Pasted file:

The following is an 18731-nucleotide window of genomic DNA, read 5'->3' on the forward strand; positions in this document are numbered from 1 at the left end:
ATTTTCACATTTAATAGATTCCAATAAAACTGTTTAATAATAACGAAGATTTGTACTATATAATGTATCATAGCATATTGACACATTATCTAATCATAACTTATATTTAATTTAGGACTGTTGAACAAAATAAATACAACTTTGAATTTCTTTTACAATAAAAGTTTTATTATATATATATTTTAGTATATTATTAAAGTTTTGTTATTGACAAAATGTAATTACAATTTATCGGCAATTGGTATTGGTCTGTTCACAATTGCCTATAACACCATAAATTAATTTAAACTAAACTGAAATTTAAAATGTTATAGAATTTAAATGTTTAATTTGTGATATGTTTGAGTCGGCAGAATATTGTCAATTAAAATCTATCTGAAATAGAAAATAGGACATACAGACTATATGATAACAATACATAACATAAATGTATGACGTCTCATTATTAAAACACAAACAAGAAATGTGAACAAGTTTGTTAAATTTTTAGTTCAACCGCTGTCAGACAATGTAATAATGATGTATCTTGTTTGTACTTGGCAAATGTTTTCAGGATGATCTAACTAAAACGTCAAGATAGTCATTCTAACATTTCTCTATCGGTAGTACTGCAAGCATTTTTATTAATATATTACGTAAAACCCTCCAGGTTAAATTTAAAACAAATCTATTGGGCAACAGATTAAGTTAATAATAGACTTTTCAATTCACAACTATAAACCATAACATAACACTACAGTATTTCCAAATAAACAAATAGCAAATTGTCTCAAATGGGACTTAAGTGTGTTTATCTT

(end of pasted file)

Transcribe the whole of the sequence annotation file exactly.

The following is an 18731-nucleotide window of genomic DNA, read 5'->3' on the forward strand; positions in this document are numbered from 1 at the left end:
ATTTTCACATTTAATAGATTCCAATAAAACTGTTTAATAATAACGAAGATTTGTACTATATAATGTATCATAGCATATTGACACATTATCTAATCATAACTTATATTTAATTTAGGACTGTTGAACAAAATAAATACAACTTTGAATTTCTTTTACAATAAAAGTTTTATTATATATATATTTTAGTATATTATTAAAGTTTTGTTATTGACAAAATGTAATTACAATTTATCGGCAATTGGTATTGGTCTGTTCACAATTGCCTATAACACCATAAATTAATTTAAACTAAACTGAAATTTAAAATGTTATAGAATTTAAATGTTTAATTTGTGATATGTTTGAGTCGGCAGAATATTGTCAATTAAAATCTATCTGAAATAGAAAATAGGACATACAGACTATATGATAACAATACATAACATAAATGTATGACGTCTCATTATTAAAACACAAACAAGAAATGTGAACAAGTTTGTTAAATTTTTAGTTCAACCGCTGTCAGACAATGTAATAATGATGTATCTTGTTTGTACTTGGCAAATGTTTTCAGGATGATCTAACTAAAACGTCAAGATAGTCATTCTAACATTTCTCTATCGGTAGTACTGCAAGCATTTTTATTAATATATTACGTAAAACCCTCCAGGTTAAATTTAAAACAAATCTATTGGGCAACAGATTAAGTTAATAATAGACTTTTCAATTCACAACTATAAACCATAACATAACACTACAGTATTTCCAAATAAACAAATAGCAAATTGTCTCAAATGGGACTTAAGTGTGTTTATCTT